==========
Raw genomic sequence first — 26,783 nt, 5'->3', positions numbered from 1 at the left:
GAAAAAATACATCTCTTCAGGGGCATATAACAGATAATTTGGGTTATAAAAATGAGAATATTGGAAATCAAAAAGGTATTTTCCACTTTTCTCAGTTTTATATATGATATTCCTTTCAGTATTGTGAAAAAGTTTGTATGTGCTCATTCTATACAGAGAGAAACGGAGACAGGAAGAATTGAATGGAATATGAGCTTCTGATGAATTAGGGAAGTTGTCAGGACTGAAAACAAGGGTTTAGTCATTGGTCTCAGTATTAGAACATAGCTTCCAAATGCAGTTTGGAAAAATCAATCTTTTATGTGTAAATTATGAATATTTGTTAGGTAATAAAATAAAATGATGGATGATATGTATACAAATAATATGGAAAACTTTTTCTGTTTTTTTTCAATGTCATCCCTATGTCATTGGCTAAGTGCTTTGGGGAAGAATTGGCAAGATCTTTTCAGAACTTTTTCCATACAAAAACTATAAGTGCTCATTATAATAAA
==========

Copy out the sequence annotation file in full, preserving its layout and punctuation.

Raw genomic sequence first — 26,783 nt, 5'->3', positions numbered from 1 at the left:
GAAAAAATACATCTCTTCAGGGGCATATAACAGATAATTTGGGTTATAAAAATGAGAATATTGGAAATCAAAAAGGTATTTTCCACTTTTCTCAGTTTTATATATGATATTCCTTTCAGTATTGTGAAAAAGTTTGTATGTGCTCATTCTATACAGAGAGAAACGGAGACAGGAAGAATTGAATGGAATATGAGCTTCTGATGAATTAGGGAAGTTGTCAGGACTGAAAACAAGGGTTTAGTCATTGGTCTCAGTATTAGAACATAGCTTCCAAATGCAGTTTGGAAAAATCAATCTTTTATGTGTAAATTATGAATATTTGTTAGGTAATAAAATAAAATGATGGATGATATGTATACAAATAATATGGAAAACTTTTTCTGTTTTTTTTCAATGTCATCCCTATGTCATTGGCTAAGTGCTTTGGGGAAGAATTGGCAAGATCTTTTCAGAACTTTTTCCATACAAAAACTATAAGTGCTCATTATAATAAA